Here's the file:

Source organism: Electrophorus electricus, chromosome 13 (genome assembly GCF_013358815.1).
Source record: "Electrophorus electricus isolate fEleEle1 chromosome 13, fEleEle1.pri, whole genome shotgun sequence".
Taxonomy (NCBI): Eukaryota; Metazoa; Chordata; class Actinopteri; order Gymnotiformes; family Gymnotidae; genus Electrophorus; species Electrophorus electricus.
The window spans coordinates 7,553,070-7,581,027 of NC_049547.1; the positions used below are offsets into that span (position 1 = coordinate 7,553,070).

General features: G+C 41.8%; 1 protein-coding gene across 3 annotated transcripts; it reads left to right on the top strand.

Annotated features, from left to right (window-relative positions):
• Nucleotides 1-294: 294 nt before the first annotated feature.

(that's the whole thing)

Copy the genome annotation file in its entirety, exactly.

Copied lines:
Source organism: Electrophorus electricus, chromosome 13 (genome assembly GCF_013358815.1).
Source record: "Electrophorus electricus isolate fEleEle1 chromosome 13, fEleEle1.pri, whole genome shotgun sequence".
Taxonomy (NCBI): Eukaryota; Metazoa; Chordata; class Actinopteri; order Gymnotiformes; family Gymnotidae; genus Electrophorus; species Electrophorus electricus.
The window spans coordinates 7,553,070-7,581,027 of NC_049547.1; the positions used below are offsets into that span (position 1 = coordinate 7,553,070).

General features: G+C 41.8%; 1 protein-coding gene across 3 annotated transcripts; it reads left to right on the top strand.

Annotated features, from left to right (window-relative positions):
• Nucleotides 1-294: 294 nt before the first annotated feature.